A growing number of companies are blocking their employees from using the popular social networking Web site Facebook on fears of proscrastination and security. But there are some things you can do - at least to make it safer.
According to a survey of 600 global companies carried out by security firm Sophos, 50 percent of companies ban their employees from accessing Facebook.
Most are concerned that employees are wasting company time. But many are also afraid their employees are sharing too much information on the site, which could in turn lead to targeted phishing attacks against their employer.
Those known to have blocked their employees from networking on Facebook include Credit Suisse, Citigroup, LloydsTSB, and Goldman Sachs.
The survey found that 43 percent of employees are now unable to access the site from their work computers, while another 7 percent are slapped with restrictions when they do log onto the site.
By contrast, 8 percent of respondents said the only reason their company did allow access to Facebook was fear of employee backlash if they did not.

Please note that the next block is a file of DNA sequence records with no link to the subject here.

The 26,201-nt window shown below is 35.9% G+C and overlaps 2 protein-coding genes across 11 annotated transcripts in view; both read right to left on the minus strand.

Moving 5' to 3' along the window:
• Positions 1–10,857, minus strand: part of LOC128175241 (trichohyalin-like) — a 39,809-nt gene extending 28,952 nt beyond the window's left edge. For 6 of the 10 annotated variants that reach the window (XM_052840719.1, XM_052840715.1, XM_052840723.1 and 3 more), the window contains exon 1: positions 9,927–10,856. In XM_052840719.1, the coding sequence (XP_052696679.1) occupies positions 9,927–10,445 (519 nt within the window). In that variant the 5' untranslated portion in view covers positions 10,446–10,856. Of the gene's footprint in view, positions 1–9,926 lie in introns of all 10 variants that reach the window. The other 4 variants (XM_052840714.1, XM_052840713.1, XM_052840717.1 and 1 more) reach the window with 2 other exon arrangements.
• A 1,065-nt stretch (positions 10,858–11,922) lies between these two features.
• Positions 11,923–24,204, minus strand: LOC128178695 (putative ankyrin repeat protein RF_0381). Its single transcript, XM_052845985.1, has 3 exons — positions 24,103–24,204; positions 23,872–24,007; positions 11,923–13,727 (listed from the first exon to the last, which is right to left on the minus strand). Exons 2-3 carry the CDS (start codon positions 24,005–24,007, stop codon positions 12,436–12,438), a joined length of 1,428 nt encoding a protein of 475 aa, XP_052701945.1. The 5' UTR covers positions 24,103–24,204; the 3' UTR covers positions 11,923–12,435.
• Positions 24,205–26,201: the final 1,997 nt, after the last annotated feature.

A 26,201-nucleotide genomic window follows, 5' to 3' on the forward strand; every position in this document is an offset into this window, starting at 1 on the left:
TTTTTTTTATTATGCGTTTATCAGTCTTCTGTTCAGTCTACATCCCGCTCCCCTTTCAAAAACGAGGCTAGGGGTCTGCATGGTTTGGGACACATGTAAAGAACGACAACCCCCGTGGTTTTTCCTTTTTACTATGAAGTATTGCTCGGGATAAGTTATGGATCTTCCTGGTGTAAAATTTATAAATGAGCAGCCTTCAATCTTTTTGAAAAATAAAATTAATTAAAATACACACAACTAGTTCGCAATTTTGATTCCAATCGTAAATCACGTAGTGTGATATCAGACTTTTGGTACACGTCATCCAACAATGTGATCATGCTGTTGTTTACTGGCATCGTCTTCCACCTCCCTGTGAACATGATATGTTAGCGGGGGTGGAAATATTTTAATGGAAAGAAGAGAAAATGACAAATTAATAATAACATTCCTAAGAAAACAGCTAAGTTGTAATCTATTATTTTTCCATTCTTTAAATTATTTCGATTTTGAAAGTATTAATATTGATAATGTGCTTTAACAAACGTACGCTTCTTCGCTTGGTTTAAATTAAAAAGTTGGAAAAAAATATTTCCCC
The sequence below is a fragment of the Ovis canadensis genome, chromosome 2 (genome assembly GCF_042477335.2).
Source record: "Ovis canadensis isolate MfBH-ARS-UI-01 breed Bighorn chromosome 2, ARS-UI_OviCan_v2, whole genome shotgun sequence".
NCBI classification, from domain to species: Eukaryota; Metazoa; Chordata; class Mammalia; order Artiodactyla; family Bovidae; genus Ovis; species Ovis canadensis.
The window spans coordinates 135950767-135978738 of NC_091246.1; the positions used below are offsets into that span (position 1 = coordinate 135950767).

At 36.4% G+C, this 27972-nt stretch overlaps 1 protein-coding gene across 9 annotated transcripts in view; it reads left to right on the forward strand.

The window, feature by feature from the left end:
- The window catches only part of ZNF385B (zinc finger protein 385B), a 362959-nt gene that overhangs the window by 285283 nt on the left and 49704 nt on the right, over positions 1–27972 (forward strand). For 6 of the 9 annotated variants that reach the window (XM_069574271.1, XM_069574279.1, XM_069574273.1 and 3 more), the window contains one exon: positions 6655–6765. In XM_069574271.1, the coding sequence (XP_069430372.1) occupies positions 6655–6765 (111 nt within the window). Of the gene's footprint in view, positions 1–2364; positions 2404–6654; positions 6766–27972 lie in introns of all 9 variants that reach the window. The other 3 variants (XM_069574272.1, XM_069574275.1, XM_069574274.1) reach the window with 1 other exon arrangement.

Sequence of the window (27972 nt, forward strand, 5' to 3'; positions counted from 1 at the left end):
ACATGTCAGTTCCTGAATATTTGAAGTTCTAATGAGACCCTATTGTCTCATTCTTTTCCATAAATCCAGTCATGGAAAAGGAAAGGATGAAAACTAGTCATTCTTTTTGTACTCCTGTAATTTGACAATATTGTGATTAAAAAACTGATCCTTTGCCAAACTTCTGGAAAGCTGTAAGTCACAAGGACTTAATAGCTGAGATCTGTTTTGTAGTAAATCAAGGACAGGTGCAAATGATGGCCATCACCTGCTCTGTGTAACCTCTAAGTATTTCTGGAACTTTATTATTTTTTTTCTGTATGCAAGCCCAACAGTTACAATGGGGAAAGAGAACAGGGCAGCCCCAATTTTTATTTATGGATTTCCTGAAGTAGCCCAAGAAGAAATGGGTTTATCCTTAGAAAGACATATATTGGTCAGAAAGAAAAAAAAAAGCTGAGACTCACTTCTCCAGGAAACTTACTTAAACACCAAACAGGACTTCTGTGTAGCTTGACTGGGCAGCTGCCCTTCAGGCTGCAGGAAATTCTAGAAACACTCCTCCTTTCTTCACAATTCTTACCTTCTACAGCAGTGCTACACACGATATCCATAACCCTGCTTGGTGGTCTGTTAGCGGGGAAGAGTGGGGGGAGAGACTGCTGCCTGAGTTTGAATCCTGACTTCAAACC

Facebook currently has a reported 100,000 new people joining the social networking website every day and as of July 2007, had around 34 million users.
"Companies are split on the question of Facebook. Some believe it to be a procrastinator's paradise which can lead to identity theft if users are careless. Others either view it as a valuable networking tool for workers or are too nervous of employees backlash if the site is suddenly blocked," Graham Cluley, senior technology consultant at Sophos, said in a release.
"If workers are allowed to be given access to these sites then it's imperative that they are taught best practices to ensure that they are not putting their personal and corporate data at risk. Five minutes spent learning the ins-and-outs of Facebook's privacy settings, for instance, could save a lot of heartache later." Melanie Rodier has worked as a print and broadcast journalist for over 10 years, covering business and finance, general news, and film trade news. Prior to joining Wall Street & Technology in April 2007, Melanie lived in Paris, where she worked for the International Herald ... View Full Bio